Over the past two years, the Chinese civil service examination has attracted increasing attention. With many young people eager to take the exam, the topic has become one of the top online searches in China. In a recently much-discussed episode, a Sichuan woman was diagnosed with schizophrenia after failing the civil service examination for five consecutive years.
On 7 April, China Newsweek reported that the woman could not find a job after graduating from university and was forced by her parents to take the civil service examination for five years. She still did not manage to get a job and started behaving strangely last year, becoming muddled in speech and boasting of being a bureau chief. The woman was subsequently diagnosed with schizophrenia.
Chinese netizens lamented how a young person who could have had a bright future, had instead cracked under pressure and developed mental problems. They also questioned the high standard of the civil service examination and a civil servant’s cushy job — why else would parents force their daughter to take the exam for five consecutive years?
The new 'Imperial Exam'
Netizens’ comments clearly show that while they are disturbed by how things turned out, they are not surprised. They generally believe that the girl’s parents have a crazy obsession with becoming a civil servant and could be more mentally unstable than their daughter.
Weibo user White Coat Lynx (白衣山猫), a surgeon with over four million Weibo followers, noted that while the pressure of preparing for the civil service examination over five years could potentially be one of the external factors triggering schizophrenia, drawing a link between the two is unscientific. However, this argument did not attract much attention.
Many netizens went on to share their own experiences or others’ stories, criticising Chinese parents’ excessive control over their children, dictating children’s lives in the name of “their well-being”, thereby triggering many family tragedies.
The Chinese National Civil Service Examination originated from the ancient imperial examination system.
Some netizens also drew comparisons between the incident and the satirical story “Fan Jin Passes the Imperial Exam” from the Qing Dynasty classic The Scholars.
In the story, Fan Jin comes from a poor background but is obsessed with taking the imperial examinations to become an official. He finally passes the exam in his fifties after more than 20 attempts. But amid official congratulations and flatteries from the neighbours and relatives, Fan Jin goes mad from happiness. After being slapped in the face and snapping out of it, he then puts on the airs of an official.
“Fan Jin Passes the Imperial Exam” was included in the junior high school language textbook by the People’s Education Press. The story aims to expose the toxic and twisted nature of the feudal imperial examination system, and satires the trend of conformism. It is not surprising that netizens drew comparisons between the incident and the story.
However, most netizens point out that Fan Jin went mad only after passing the exam, and eventually had a successful career. In contrast, the girl who failed the civil service examination will most likely have difficulty becoming a public servant or finding a good job due to her history of mental illness — there is no comparison. They lament that life is more ironic than fiction.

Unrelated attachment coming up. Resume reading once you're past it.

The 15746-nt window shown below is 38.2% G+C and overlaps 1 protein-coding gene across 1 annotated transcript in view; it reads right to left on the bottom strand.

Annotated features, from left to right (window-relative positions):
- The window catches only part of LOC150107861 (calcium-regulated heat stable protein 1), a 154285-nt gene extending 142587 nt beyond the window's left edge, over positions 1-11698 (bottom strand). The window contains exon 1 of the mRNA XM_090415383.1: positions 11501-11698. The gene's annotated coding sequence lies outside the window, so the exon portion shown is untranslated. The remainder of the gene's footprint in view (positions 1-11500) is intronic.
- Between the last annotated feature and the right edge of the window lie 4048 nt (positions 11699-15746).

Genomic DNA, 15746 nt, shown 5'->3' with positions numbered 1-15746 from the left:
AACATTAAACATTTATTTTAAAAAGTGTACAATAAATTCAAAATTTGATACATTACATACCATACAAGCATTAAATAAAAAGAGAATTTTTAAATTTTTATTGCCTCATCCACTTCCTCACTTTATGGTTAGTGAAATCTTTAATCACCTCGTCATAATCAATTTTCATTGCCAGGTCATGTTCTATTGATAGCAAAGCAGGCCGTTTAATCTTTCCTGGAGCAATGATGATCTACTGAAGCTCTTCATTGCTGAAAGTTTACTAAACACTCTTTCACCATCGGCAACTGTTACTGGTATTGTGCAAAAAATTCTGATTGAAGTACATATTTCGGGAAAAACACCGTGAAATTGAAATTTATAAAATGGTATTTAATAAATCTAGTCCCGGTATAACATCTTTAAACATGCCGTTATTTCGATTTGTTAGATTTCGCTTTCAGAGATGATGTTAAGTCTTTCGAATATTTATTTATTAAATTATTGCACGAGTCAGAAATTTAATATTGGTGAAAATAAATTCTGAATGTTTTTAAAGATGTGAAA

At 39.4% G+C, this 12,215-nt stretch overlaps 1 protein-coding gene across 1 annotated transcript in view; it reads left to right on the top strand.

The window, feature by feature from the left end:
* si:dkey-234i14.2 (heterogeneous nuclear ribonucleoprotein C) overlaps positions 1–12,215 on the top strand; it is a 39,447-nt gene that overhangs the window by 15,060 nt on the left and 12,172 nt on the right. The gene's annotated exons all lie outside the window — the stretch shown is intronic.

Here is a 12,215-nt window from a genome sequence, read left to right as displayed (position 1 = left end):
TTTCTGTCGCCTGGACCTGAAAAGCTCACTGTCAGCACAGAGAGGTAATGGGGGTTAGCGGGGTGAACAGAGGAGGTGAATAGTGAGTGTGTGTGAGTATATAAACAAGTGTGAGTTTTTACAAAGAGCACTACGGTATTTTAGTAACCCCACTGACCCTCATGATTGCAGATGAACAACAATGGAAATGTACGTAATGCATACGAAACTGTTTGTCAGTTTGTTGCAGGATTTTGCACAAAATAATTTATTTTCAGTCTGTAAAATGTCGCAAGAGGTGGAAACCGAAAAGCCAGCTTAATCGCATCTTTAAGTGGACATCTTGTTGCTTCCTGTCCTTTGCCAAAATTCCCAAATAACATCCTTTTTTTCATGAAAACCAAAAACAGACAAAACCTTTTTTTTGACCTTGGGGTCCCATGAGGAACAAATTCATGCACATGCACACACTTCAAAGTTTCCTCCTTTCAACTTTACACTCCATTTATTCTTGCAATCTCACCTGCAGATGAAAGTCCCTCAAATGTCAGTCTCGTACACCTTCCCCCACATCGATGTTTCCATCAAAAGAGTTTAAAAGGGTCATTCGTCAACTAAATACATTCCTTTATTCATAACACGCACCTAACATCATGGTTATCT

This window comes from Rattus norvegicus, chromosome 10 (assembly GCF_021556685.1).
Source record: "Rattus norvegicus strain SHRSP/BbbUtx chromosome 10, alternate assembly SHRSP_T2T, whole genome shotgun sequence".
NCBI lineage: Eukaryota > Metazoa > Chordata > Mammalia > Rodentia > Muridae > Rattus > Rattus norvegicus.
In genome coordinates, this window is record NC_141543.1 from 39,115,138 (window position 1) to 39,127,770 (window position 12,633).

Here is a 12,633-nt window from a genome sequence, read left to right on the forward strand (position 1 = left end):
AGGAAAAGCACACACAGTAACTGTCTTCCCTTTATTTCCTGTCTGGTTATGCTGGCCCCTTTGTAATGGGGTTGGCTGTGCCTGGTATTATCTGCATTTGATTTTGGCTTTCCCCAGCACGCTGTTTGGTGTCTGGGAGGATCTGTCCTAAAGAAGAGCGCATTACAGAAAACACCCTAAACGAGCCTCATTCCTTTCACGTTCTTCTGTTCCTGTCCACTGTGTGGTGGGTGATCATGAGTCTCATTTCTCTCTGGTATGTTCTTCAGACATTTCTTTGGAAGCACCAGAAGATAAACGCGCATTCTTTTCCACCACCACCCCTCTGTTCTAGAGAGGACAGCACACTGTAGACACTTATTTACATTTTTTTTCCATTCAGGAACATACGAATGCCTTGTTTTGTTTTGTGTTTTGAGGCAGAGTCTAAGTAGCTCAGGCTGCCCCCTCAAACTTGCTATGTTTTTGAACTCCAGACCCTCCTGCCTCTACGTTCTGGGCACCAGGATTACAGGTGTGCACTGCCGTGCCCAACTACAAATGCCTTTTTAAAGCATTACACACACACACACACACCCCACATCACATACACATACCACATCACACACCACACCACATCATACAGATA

What does the civil service exam test for?
The Chinese National Civil Service Examination originated from the ancient imperial examination system. The current testing method was formalised in 1994 and is the only way for most people to obtain permanent employment as public servants.
... the pass rate is extremely low due to its unique format and the large number of test takers coupled with limited acceptance quota, thus making it one of the most competitive exams in China.
Unlike academic exams such as the gaokao or postgraduate entrance exams, the civil service examination is a job recruitment exam for possible employment. It consists of a written test, interview and assessment. However, instead of assessing a candidate’s professional abilities, the written test primarily evaluates the candidate’s general knowledge and reasoning ability. The test requires special preparation as it demands a lot from the candidate’s knowledge base and test-taking skills.
The test usually covers a range of topics, including politics and policies, general knowledge, judgement and reasoning, data analysis and writing. Although the test is relatively not too difficult, the pass rate is extremely low due to its unique format and the large number of test takers coupled with limited acceptance quota, thus making it one of the most competitive exams in China.
Take for example the figures in 2023, there were plans to recruit 37,100 people, but the number of applicants reached almost 2.6 million, and the number of test takers was over 1.52 million. The overall admission ratio was over 40:1, and for some popular positions, the recruitment ratio was “one in a million”.
Registrations usually open in October, with the written test held at the end of the year and the interview after Chinese New Year the following year. Subsequently, there is a political review before the appointment of those who passed the previous rounds, which makes the entire exam process lengthy, with fierce competition at every stage.